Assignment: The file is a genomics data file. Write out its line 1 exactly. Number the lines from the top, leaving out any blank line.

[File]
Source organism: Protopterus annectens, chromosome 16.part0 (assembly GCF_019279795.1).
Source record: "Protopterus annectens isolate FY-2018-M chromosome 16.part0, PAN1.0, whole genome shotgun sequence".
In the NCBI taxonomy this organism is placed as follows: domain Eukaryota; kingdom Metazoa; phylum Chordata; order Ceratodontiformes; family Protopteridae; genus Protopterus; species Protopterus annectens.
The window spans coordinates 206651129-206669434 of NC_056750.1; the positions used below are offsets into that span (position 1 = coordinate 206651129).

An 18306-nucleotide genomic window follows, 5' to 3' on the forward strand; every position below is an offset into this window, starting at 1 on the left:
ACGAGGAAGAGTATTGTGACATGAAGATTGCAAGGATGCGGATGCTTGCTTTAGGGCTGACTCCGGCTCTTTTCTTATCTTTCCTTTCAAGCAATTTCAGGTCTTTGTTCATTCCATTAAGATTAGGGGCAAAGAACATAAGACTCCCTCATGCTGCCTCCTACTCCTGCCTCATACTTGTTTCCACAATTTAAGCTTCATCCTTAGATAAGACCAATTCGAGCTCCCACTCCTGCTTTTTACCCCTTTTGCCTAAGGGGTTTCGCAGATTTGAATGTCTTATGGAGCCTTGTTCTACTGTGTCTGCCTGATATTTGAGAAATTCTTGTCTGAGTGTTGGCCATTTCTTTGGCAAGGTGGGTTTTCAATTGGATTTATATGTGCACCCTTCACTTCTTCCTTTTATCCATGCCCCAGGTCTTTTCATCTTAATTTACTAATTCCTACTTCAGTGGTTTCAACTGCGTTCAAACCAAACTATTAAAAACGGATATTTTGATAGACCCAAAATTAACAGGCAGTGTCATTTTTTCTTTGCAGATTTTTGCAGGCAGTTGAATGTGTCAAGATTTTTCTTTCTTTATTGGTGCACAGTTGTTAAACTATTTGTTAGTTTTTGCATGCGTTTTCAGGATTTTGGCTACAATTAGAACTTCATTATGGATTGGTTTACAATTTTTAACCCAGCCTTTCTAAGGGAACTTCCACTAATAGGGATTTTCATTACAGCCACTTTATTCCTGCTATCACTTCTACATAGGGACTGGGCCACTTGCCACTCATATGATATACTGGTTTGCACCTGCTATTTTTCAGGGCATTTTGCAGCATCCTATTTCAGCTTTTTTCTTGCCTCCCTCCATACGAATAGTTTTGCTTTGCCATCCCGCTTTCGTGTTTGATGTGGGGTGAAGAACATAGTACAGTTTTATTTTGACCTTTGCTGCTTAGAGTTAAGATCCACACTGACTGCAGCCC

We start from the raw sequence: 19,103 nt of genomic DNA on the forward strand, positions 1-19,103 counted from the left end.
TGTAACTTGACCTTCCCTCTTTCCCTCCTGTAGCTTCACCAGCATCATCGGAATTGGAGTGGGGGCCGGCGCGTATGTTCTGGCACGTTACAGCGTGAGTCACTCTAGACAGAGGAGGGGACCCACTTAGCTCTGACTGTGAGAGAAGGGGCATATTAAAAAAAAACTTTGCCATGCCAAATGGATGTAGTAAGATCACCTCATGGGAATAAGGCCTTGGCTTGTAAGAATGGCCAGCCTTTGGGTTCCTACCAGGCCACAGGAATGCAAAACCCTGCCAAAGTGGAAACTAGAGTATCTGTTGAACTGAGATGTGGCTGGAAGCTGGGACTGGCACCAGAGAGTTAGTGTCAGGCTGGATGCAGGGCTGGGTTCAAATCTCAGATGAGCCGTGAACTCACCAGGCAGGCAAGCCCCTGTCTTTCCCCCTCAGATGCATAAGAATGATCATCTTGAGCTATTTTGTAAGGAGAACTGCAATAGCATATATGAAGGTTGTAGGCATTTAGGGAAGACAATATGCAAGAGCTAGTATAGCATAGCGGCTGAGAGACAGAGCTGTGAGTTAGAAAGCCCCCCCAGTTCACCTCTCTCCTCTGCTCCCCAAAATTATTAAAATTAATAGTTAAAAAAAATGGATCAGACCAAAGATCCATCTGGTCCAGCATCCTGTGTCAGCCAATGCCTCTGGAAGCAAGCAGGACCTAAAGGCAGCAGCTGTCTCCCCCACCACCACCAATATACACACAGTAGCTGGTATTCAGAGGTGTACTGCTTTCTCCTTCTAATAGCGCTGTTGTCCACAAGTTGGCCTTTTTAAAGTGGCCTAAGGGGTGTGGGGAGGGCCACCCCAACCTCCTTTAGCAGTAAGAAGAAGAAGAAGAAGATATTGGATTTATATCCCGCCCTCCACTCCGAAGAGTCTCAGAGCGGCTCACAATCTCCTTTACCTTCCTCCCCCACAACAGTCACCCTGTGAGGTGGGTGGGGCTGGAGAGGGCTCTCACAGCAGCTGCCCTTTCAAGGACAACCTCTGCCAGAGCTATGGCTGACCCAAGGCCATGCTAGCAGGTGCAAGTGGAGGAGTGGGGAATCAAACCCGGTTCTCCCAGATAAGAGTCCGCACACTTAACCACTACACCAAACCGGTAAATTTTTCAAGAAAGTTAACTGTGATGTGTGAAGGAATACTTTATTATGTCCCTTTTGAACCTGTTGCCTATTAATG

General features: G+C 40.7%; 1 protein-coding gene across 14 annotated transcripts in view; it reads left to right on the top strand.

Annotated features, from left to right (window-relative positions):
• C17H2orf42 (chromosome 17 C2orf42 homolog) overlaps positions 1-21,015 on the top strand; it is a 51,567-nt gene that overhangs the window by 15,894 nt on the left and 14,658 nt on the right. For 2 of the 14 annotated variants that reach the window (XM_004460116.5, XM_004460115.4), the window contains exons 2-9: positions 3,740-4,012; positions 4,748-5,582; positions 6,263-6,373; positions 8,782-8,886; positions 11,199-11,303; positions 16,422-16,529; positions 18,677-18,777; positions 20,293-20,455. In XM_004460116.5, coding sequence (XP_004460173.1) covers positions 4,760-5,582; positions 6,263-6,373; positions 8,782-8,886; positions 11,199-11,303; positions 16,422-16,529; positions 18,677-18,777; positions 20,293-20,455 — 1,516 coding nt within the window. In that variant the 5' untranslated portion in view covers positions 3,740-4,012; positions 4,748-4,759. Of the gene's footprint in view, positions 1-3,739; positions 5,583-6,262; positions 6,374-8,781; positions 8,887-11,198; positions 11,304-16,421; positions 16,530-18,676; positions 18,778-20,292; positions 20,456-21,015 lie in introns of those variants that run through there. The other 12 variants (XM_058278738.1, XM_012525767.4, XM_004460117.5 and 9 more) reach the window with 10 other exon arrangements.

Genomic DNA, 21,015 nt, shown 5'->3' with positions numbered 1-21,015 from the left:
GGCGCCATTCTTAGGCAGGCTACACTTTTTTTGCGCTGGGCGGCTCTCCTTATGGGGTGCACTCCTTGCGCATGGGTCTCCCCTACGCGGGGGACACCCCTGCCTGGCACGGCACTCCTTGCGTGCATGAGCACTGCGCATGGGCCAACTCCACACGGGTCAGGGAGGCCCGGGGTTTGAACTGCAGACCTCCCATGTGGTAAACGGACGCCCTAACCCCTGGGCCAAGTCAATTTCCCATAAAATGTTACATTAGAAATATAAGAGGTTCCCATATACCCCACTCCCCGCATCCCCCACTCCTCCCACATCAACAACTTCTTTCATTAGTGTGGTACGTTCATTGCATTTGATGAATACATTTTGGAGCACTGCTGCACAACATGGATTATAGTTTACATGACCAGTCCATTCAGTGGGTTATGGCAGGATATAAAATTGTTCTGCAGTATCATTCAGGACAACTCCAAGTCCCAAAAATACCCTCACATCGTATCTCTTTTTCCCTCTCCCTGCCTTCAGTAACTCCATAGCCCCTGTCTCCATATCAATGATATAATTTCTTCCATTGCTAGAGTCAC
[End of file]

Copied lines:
Source organism: Protopterus annectens, chromosome 16.part0 (assembly GCF_019279795.1).